Gromyko introduced his comments by saying that "a huge number of spurious films, books, articles and speeches of politicians and quasipoliticians are produced to make people believe the fistitious stores about the source of a threat to the peace."
The Soviet Union maintained in a front-page Pravda editorial two weeks ago that its troops constitute a long-standing "training center" for Cuban forces, not a combat brigade as the United States has charged. Gromyko is reported to have stuck to this Soviet position during his meeting with Vance late Monday.
State Department officials left open the possibility that Vance might shift his weekend travel plans and other appointments to accommodate more meetings with Gromyko if such action is justified by progress in their talks Thursday. Although there is no plan for Gromyko to see President Carter, as has been customary during the Soviet minister's visits to the United Nations, this too has not been ruled out if progress can be made on the Cuban troops issue.
U.S. officials denied a report that Washington has set a deadline of this weekend on negotiations over the brigade issue. There is "no commitment or basis for such a deadline," an official said.
Last Thursday, Vance presented several suggestions to the Kremlin through Soviet Ambassador Anatoliy F. Dobrynin, ranging from withdrawal of the Soviet brigade to face-saving arrangements under which the Soviet force would be stripped of its "combat capability" even though individual solidiers remained.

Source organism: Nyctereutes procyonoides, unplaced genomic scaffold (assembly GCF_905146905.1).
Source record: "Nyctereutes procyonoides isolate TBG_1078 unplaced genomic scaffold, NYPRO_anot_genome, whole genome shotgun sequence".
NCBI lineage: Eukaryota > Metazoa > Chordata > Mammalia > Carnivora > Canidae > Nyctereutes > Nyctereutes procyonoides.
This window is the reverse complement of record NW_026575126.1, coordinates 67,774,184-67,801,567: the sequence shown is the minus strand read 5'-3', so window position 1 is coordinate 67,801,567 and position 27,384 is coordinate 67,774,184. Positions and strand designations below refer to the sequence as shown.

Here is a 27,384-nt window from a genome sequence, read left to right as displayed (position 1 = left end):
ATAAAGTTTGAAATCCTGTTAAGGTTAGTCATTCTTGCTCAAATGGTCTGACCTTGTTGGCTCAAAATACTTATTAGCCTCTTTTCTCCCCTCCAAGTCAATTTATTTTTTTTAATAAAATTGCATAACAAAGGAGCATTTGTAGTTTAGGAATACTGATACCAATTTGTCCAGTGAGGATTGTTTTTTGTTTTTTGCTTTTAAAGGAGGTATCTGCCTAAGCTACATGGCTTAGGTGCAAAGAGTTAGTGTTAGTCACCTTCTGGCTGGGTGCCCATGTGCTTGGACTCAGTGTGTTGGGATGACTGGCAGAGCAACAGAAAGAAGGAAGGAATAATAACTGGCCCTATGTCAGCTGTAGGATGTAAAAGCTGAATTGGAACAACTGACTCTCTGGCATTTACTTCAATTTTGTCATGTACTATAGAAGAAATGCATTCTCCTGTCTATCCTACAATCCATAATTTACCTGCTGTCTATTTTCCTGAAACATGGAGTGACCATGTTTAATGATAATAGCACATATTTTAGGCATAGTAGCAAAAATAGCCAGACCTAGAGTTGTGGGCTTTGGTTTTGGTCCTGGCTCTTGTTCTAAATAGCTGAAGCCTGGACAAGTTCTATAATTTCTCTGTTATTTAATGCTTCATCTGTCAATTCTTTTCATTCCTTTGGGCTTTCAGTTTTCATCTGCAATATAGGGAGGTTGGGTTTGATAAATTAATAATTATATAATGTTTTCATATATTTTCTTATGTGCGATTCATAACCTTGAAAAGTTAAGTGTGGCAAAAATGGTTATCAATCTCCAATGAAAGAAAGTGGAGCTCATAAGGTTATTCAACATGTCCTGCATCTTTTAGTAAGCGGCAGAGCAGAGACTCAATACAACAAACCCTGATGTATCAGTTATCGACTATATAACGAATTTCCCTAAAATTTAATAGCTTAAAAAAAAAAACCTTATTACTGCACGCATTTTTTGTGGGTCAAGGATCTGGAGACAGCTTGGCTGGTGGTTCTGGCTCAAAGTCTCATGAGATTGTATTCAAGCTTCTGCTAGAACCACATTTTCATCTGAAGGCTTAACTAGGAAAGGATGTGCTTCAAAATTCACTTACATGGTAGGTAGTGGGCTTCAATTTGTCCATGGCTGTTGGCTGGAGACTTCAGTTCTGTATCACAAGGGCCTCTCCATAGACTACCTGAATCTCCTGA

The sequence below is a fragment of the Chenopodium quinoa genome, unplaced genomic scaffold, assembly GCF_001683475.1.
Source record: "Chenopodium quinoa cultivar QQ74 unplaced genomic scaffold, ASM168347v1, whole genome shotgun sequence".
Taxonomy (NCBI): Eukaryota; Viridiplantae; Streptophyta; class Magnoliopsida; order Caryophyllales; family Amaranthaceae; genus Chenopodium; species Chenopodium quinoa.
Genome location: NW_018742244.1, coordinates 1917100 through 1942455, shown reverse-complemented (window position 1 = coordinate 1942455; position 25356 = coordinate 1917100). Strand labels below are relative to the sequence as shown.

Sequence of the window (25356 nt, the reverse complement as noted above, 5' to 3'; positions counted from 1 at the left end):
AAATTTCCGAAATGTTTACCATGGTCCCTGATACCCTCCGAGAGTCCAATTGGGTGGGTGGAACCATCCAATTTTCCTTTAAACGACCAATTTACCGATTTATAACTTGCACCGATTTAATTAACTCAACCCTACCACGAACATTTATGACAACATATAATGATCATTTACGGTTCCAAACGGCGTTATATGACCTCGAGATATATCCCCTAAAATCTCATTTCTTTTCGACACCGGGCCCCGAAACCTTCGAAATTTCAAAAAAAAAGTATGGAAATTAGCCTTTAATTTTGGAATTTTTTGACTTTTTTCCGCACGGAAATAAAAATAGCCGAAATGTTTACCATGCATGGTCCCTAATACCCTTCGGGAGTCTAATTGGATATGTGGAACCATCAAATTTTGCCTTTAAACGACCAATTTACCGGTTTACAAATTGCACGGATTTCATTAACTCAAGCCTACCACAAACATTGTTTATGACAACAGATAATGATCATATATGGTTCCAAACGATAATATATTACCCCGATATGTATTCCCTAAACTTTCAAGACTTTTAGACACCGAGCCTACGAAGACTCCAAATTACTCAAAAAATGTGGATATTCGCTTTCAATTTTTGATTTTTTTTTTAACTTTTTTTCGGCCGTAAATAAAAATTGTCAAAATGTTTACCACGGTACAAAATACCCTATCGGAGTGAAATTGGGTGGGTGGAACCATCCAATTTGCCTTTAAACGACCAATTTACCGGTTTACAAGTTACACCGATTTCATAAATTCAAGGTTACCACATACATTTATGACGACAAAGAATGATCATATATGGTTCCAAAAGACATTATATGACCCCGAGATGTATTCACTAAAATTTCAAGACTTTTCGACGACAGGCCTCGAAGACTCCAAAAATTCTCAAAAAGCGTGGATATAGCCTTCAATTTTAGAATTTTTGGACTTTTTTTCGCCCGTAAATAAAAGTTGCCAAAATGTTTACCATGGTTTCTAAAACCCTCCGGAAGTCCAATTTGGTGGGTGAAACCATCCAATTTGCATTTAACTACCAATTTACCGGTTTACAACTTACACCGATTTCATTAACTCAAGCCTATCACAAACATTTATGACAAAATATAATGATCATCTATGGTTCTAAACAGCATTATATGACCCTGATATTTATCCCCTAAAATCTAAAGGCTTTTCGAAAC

In a separate section of his address, Gromyko stressed the importance of U.S.-Soviet ties, saying durability and stability of world peace depends "to an important extent on the state of relations between the Soviet Union and The United States."
Soviet leaders seek normal and even friendly relations with the United States, Gromyko said. He added that this requires adherence to principles of "peaceful coexistence" and "noninterference in the affairs of others."
Gromyko declared, "We shall not allow anybody to meddle in our internal affairs. Concern for Soviet-American relations is a matter for both sides. It is only on this basis that the relations between the U.S.S.R. and the United States can develop successfully."
Gromyko praised SALT II as proof that it is possible for Washington and Moscow to agree on the most difficult questions "given the good will and readiness to take into account each other's legitimate interests." The qualifications appear to be still another indication of Soviet sensitivity about the U.S. posture at present.
Gromyko depicted the Soviet Union as a nation striving for disarmament despite impediments introduced by the United States and other Western powers in several sets of negotiations, including the nuclear test ban talks, U.S.-Soviet talks on demilitarization of the Indian Ocean and the Vienna talks on mutual force reductions in Europe.
He described East-West-detente as 'the positive trend in international affairs" during the 1970s and said "the Soviet Union stood at its cradle."
Nonetheless, he added, "There still are people in the world today who make a wry face at the word detente like a hungry cat in a kitchen garden at the taste of cucumber."
As expected, Gromyko made blunt attacks on China, the Soviet Union's arch rival, charging that Peking committed aggresion by invading Vietnam early this year. Nothing was said about the Vietnamese invasion of Cambodia except that "the blood-thristy and murderous regime of Pol Pot . . . has been done away with" and will not return.
Gromyko attacked "the artifically whipped-up propaganda campaign concerning Indochinese refugees," saying it is directed against Vietnam.
He praised Soviet allies such as Cuba and Afghanistan and expressed the hope for continued development of Soviet relations with a long list of Western European and Third World countries.